Page 3791 - Week 12 - Tuesday, 18 October 2005
to discuss the disastrous effect this legislation will have on the vibrancy of our community and the ability of our citizens to maintain a holistic approach to life.
Trends to push employees on to the individual secret contracts, which my colleagues have outlined, and thus reduce the number of basic protected conditions will mean not only a less secure working environment but could also mean the loss of penalty rates for out-of-ordinary work. The result of this will be a tendency to treat weekends and overtime work just like normal time. The long-term effect of this will be a tendency for workers to strive for the extra mile in the workplace, I suspect at the expense of family, friends and community.
We will see fewer volunteers using their weekends to help those who are less fortunate than themselves—so much part of the fabric of our society in the ACT—because they will be busy competing for their next individual contract at work. We will see mums having to give up getting to their son’s soccer game so that they can finalise that essential report, or dads missing their kids’ important recital because it is just as cheap for their boss to get them in at night to finish that inquiry submission.
This legislation unfairly targets those who have additional commitments other than their employment. For example, in a completely fluid and competitive employment environment such as the one created through a removal of legislative protections, mothers who seek to involve themselves in their child’s upbringing and simultaneously have a career will be largely prevented from doing this because they will not be able to compete with single people who have no commitments and who, therefore, can offer themselves at any time of the day or night to attend their place of employment.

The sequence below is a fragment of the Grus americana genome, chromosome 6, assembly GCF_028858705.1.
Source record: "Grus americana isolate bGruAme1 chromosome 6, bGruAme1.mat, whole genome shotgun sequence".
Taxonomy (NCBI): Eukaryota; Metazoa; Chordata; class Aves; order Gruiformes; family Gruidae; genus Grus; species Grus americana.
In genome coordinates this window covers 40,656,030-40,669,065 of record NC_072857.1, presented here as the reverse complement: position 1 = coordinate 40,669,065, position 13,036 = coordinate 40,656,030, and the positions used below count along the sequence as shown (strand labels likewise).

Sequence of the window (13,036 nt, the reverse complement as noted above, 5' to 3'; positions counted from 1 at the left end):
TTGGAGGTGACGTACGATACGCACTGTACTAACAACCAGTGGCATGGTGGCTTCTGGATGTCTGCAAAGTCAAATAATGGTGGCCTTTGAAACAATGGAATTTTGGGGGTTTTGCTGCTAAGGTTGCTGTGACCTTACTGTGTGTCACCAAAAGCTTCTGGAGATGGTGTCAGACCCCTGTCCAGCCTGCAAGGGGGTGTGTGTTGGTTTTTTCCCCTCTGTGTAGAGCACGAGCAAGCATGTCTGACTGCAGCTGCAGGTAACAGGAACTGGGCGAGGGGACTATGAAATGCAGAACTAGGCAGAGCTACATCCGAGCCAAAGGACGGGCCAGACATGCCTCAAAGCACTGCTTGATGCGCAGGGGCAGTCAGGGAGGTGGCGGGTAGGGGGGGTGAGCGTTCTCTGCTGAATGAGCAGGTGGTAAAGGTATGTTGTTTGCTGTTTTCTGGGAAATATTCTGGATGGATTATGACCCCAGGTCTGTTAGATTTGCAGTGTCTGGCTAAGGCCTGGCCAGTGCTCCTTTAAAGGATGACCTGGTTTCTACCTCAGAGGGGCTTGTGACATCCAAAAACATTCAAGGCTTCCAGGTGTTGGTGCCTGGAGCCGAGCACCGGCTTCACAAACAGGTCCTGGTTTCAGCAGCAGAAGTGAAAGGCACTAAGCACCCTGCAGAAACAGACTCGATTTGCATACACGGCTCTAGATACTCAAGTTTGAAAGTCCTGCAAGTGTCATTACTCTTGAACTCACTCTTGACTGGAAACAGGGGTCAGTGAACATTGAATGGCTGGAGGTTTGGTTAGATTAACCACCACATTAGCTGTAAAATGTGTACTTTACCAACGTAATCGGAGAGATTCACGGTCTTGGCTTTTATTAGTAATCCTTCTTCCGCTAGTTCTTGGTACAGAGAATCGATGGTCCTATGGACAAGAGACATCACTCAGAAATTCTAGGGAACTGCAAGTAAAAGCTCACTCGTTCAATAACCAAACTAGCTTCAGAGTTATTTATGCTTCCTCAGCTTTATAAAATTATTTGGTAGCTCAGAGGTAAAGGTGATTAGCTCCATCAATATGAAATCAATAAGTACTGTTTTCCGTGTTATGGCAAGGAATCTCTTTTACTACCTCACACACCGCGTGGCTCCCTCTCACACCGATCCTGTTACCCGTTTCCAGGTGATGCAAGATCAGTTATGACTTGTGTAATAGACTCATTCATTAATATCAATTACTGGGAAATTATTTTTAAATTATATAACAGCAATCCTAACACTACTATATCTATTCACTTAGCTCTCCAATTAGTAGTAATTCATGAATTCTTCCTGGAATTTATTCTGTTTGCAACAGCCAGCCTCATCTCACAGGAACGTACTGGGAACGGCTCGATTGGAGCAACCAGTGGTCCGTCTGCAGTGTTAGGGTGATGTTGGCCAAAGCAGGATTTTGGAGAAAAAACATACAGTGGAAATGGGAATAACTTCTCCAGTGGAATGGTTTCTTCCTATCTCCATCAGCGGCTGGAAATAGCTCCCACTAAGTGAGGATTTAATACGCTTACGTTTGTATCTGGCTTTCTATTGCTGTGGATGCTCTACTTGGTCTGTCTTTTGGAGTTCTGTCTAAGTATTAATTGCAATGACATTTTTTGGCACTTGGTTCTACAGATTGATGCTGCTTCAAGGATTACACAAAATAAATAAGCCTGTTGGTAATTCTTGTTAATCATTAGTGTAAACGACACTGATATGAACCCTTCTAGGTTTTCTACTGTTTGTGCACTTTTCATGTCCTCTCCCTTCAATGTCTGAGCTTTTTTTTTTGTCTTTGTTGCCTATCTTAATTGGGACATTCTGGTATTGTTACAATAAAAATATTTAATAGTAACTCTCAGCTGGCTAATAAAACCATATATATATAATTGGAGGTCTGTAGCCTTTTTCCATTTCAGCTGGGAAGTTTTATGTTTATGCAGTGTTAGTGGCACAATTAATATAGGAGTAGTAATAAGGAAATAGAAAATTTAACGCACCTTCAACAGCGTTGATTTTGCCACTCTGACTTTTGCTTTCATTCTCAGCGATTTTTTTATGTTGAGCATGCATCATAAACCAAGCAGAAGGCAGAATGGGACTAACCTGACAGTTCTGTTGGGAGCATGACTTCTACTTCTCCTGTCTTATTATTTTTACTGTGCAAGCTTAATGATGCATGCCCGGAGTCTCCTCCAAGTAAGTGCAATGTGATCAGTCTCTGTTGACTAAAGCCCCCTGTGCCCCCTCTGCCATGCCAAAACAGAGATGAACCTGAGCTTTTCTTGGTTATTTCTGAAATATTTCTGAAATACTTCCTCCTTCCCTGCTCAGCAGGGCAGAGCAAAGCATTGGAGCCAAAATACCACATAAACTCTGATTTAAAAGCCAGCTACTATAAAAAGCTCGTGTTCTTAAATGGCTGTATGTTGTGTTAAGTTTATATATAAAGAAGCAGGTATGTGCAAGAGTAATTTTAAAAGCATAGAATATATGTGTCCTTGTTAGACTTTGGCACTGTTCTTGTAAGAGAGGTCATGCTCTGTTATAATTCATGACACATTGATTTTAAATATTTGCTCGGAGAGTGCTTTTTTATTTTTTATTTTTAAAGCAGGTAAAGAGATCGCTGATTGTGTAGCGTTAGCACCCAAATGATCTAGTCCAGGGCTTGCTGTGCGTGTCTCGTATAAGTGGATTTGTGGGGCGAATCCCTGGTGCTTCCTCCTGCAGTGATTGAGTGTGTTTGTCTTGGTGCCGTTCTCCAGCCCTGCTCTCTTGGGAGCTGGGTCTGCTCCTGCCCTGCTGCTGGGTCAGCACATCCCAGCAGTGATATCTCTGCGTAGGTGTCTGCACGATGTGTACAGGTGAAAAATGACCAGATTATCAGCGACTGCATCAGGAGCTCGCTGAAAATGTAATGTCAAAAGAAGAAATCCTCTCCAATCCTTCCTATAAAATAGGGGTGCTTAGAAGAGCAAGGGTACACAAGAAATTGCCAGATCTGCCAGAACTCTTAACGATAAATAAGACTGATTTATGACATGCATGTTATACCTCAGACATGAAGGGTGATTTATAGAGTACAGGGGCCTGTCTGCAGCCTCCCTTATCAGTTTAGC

The individuals who choose to have a family or contribute to their community at large are the ones who ensure our nation and our community remain strong and vibrant. They should not be punished because they take pride in their society and pride in their family and seek to protect our international reputation as the lucky country.
The government has failed to take into account the realities of life when drafting this legislation. Instead of championing rhetoric about flexibility and freedom of movement, perhaps they should have considered the application of their changes. For example, consider a young person entering the work force or a disabled person. How on earth do these people attempt to negotiate from anything reflecting a position of strength without the collective and legislative protection they formerly enjoyed?
Steven Fielding, the new Family First senator from Victoria, articulated this very well when he asked, “When was the last time your boss invited you in for a cup of coffee and the two of you negotiated your wages and conditions?” He has a very good point. This quote was part of an article published in the Canberra Times just yesterday, demonstrating that all sides of the political spectrum are opposed to this legislation. It is detrimental to families; it harms communities; it undermines general societal life; and in the long term it will mean a deteriorating economy.
For all those reasons, Mr Howard and Mr Andrews need to give up their irrational IR crusade and instead look to their representational responsibilities, look to what their constituents are saying. Over 70 per cent of Australians are saying no to these changes. It is about time Howard listened to them.